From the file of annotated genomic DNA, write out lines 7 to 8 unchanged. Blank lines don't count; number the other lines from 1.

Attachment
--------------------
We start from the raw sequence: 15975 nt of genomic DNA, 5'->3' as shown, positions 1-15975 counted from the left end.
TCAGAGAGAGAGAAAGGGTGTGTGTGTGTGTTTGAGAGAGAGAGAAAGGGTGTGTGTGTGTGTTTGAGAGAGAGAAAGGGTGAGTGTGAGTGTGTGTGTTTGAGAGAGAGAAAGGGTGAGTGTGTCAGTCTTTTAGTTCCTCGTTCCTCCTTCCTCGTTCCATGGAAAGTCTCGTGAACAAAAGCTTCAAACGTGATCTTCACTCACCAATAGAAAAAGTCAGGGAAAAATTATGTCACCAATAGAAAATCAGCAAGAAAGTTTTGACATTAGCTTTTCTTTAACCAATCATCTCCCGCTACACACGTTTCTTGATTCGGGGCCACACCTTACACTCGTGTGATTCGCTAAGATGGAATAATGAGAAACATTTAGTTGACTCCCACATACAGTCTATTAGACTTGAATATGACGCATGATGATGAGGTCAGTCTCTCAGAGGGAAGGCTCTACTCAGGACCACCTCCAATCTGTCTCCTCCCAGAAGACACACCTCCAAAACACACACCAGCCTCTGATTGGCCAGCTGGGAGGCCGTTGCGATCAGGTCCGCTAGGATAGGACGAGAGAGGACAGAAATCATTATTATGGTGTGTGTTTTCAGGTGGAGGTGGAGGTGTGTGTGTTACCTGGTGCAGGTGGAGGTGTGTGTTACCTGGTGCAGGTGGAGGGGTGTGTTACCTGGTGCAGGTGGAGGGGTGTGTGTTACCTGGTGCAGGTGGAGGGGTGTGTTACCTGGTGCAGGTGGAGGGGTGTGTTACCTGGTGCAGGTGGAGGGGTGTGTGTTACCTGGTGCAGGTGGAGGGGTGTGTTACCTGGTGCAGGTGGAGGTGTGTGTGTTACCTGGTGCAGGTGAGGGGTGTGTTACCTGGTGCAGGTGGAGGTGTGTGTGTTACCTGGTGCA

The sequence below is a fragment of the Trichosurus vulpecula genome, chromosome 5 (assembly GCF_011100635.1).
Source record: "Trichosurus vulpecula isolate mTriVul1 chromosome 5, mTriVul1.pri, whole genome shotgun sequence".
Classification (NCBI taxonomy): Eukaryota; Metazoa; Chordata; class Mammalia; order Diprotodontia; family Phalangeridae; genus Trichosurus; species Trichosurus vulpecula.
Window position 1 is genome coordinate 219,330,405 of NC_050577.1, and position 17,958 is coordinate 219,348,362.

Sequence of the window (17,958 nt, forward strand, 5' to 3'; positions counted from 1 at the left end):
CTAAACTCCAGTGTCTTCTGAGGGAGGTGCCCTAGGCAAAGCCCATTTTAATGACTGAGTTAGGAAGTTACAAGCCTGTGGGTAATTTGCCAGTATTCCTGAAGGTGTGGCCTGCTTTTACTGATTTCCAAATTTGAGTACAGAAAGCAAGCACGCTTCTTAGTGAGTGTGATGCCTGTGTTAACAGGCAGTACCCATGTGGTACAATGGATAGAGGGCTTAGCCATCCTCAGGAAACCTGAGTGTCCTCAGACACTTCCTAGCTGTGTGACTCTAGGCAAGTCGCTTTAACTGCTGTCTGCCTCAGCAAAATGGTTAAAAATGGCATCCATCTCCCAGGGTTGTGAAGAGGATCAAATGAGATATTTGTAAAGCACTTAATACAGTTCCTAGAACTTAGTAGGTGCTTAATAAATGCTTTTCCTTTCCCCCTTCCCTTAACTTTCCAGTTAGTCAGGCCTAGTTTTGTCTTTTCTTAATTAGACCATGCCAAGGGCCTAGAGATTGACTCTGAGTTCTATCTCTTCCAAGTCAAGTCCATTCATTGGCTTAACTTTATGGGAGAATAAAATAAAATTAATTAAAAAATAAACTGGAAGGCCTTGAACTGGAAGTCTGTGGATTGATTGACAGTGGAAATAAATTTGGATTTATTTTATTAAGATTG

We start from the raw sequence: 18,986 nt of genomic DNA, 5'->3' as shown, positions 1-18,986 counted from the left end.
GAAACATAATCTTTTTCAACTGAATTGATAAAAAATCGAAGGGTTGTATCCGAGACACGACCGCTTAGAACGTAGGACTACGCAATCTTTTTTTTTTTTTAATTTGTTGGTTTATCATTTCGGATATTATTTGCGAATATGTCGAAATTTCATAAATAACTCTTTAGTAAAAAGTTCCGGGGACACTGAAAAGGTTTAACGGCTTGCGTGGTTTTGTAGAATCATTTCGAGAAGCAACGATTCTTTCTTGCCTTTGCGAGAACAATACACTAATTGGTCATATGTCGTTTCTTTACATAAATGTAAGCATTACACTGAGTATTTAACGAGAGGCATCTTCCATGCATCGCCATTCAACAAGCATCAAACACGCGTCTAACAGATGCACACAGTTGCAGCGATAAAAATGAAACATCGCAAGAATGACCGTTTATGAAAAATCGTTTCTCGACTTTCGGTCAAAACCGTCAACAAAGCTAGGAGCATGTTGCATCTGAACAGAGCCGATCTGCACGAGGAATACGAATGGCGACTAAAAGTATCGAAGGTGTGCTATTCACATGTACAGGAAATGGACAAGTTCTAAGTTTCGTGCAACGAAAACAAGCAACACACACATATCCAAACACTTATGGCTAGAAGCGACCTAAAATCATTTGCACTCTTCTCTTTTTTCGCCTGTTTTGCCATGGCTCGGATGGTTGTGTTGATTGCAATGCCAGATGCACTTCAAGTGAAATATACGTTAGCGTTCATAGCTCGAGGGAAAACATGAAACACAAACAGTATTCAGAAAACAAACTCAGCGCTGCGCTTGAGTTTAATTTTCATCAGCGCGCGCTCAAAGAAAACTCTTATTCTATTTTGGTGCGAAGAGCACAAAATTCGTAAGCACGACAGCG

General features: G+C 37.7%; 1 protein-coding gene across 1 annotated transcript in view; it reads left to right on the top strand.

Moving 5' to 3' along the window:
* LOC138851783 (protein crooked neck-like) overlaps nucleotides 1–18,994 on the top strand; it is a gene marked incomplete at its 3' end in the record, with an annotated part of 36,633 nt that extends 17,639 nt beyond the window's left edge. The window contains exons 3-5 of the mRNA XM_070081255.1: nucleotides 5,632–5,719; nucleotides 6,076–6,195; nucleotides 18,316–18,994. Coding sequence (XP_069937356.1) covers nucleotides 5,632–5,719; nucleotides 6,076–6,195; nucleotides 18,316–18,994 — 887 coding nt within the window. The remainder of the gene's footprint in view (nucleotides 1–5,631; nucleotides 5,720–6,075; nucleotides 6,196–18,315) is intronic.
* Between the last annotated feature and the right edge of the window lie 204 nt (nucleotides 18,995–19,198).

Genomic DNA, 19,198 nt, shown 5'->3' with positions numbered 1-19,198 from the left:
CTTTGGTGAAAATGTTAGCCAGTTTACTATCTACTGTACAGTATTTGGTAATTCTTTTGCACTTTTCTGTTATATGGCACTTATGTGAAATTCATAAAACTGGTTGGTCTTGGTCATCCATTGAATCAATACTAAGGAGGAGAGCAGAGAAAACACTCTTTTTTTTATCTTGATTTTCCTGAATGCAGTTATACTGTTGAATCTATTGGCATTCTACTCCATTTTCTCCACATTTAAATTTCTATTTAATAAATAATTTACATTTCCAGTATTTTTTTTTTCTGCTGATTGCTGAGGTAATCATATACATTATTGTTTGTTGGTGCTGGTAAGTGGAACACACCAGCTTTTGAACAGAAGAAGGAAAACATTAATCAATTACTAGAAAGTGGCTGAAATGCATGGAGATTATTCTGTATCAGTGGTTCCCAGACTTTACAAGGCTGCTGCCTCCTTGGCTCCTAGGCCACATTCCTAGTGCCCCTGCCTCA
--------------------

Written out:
Sequence of the window (17,958 nt, forward strand, 5' to 3'; positions counted from 1 at the left end):
CTAAACTCCAGTGTCTTCTGAGGGAGGTGCCCTAGGCAAAGCCCATTTTAATGACTGAGTTAGGAAGTTACAAGCCTGTGGGTAATTTGCCAGTATTCCTGAAGGTGTGGCCTGCTTTTACTGATTTCCAAATTTGAGTACAGAAAGCAAGCACGCTTCTTAGTGAGTGTGATGCCTGTGTTAACAGGCAGTACCCATGTGGTACAATGGATAGAGGGCTTAGCCATCCTCAGGAAACCTGAGTGTCCTCAGACACTTCCTAGCTGTGTGACTCTAGGCAAGTCGCTTTAACTGCTGTCTGCCTCAGCAAAATGGTTAAAAATGGCATCCATCTCCCAGGGTTGTGAAGAGGATCAAATGAGATATTTGTAAAGCACTTAATACAGTTCCTAGAACTTAGTAGGTGCTTAATAAATGCTTTTCCTTTCCCCCTTCCCTTAACTTTCCAGTTAGTCAGGCCTAGTTTTGTCTTTTCTTAATTAGACCATGCCAAGGGCCTAGAGATTGACTCTGAGTTCTATCTCTTCCAAGTCAAGTCCATTCATTGGCTTAACTTTATGGGAGAATAAAATAAAATTAATTAAAAAATAAACTGGAAGGCCTTGAACTGGAAGTCTGTGGATTGATTGACAGTGGAAATAAATTTGGATTTATTTTATTAAGATTG